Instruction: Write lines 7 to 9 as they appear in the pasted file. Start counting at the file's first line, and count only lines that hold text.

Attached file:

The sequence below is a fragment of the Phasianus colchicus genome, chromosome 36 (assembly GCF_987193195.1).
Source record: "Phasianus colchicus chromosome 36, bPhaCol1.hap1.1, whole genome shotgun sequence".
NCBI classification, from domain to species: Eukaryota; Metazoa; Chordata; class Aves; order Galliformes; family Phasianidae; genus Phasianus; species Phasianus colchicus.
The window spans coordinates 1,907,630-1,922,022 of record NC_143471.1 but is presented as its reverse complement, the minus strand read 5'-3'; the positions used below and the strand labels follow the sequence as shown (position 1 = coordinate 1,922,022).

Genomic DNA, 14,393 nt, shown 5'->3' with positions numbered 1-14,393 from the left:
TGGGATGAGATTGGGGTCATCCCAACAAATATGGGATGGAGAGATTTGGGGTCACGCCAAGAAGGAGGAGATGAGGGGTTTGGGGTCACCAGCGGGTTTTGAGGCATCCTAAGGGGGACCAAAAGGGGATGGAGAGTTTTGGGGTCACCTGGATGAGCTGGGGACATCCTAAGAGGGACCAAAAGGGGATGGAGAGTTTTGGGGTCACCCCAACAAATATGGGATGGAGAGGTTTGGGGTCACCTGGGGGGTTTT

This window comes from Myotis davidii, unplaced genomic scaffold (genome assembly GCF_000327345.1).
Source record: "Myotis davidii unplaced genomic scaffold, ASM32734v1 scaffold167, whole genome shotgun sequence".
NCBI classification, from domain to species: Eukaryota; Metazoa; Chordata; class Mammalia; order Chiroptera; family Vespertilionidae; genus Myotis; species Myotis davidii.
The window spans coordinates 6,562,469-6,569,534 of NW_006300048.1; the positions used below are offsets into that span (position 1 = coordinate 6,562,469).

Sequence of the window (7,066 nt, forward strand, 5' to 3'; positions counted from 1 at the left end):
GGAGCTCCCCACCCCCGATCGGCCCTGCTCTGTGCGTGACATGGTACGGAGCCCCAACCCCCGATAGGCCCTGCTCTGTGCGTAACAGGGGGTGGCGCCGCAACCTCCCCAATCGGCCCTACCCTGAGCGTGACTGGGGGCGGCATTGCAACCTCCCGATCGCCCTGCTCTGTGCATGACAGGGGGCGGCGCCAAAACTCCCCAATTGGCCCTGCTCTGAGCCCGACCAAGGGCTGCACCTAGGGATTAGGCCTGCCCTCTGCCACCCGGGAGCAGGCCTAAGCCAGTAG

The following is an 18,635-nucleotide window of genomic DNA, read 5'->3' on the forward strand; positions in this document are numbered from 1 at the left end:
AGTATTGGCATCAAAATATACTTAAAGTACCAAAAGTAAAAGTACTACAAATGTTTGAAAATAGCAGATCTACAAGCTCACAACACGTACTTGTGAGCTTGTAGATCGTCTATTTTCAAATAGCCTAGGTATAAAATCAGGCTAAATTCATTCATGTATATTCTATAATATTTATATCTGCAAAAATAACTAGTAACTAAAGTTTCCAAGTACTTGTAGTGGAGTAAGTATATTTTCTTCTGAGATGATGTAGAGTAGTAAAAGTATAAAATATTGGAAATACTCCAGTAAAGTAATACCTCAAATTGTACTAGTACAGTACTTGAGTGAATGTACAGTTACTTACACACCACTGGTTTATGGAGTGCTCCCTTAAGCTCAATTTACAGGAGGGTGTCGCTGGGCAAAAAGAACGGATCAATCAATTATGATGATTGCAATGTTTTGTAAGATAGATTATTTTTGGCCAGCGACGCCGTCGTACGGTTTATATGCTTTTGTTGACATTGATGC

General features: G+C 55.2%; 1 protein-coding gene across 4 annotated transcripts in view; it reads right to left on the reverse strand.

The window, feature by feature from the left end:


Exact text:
This window comes from Myotis davidii, unplaced genomic scaffold (genome assembly GCF_000327345.1).
Source record: "Myotis davidii unplaced genomic scaffold, ASM32734v1 scaffold167, whole genome shotgun sequence".
NCBI classification, from domain to species: Eukaryota; Metazoa; Chordata; class Mammalia; order Chiroptera; family Vespertilionidae; genus Myotis; species Myotis davidii.